A drug has not-so-great side effects, but treats a debilitating disease like epilepsy. In the gray area of risk-benefit analysis, the Food and Drug Administration is likely to take the advice of its outside experts. So when a panel unanimously backed the effectiveness and said the side effects of GlaxoSmithKline
Maybe not. There are all those other issues besides the clinical risk-benefit analysis that a drug can get tripped up on. One issue snagged ezogabine; Glaxo and Valeant announced yesterday that the FDA had turned down the drug for now.
Which issue? The duo aren't saying. The abbreviated press release just said that it was for "non-clinical reasons." Glaxo and Valeant plan to respond to the questions "as soon as possible in 2011."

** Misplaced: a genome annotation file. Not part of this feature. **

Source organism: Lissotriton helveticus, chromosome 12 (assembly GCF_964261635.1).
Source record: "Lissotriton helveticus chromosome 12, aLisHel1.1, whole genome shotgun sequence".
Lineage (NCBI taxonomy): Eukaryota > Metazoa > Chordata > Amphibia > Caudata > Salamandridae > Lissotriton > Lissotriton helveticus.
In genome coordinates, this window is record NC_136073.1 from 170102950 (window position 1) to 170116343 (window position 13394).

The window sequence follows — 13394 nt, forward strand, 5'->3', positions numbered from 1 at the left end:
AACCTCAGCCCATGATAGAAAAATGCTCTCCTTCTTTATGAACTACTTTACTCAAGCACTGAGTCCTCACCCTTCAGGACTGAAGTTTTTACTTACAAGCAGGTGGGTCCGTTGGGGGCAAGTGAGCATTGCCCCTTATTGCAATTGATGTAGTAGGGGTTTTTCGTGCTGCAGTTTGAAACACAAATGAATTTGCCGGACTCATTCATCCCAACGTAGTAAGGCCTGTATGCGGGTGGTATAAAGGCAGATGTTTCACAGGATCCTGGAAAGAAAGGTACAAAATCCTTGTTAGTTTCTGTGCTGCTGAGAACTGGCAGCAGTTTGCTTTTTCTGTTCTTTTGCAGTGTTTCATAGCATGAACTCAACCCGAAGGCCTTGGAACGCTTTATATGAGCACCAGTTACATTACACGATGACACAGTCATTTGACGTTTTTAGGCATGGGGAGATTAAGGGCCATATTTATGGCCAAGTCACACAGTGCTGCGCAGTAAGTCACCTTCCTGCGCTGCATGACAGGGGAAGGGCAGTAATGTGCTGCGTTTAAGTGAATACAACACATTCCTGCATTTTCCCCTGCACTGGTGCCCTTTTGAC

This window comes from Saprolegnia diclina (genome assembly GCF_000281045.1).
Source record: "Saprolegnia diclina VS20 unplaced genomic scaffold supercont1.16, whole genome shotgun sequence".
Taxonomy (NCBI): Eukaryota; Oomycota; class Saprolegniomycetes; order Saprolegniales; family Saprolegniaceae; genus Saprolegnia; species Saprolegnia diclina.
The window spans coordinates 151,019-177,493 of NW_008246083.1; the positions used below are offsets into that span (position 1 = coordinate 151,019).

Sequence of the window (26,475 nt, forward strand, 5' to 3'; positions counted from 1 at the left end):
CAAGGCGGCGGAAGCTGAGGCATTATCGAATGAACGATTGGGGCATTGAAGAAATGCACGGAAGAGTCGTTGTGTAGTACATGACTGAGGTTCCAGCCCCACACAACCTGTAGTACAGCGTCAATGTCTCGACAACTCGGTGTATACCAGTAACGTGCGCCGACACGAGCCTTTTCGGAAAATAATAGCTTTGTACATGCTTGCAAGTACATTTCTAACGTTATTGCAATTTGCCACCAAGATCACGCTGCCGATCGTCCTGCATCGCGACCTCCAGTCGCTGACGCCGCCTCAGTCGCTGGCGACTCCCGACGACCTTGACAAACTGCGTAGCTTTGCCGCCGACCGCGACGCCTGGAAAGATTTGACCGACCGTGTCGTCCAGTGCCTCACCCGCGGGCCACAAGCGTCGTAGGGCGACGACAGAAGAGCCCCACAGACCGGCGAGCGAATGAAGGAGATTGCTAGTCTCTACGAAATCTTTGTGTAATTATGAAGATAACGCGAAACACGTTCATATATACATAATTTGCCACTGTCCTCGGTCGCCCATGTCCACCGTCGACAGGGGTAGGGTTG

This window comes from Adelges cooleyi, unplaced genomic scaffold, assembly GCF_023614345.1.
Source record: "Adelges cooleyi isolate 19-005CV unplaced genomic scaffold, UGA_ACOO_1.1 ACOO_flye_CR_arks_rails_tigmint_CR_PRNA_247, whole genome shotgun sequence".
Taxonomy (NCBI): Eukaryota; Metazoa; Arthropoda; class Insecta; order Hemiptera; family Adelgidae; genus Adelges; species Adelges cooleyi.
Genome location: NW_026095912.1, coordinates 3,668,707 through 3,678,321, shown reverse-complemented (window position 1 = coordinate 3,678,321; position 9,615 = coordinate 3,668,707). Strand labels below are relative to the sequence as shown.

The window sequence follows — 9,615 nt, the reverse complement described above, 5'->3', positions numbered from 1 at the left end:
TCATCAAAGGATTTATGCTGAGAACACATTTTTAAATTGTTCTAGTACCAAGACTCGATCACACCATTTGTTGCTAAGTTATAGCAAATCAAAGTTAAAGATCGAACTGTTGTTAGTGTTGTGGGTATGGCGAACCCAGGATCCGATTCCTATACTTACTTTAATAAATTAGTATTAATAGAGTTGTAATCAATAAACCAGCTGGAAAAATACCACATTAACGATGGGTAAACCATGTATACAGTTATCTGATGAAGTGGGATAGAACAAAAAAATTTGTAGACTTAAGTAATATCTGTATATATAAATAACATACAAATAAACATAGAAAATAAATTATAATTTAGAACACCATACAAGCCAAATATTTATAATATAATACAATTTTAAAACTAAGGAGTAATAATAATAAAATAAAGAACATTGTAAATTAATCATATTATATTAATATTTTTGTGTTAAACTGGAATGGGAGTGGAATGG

My guess is that REMS is the likely culprit. Ezogabine has some urinary side effects. The FDA likely wants to make sure doctors and patients know the risks and what to look for. The drug also isn't going to be a frontline therapy for epilepsy -- it'll only be used when other drugs aren't working -- so the FDA may want to make sure there's a mechanism in place to ensure doctors are prescribing it correctly.
Fixing a REMS isn't a big deal; Amgen
It sure would be nice if Glaxo and Valeant had been a little more forthcoming with the reason for the FDA rejection, but investors will just have to accept their word that the drug will be back in front of the FDA soon enough.
Anand Chokkavelu says this "risky" stock isn't that risky.
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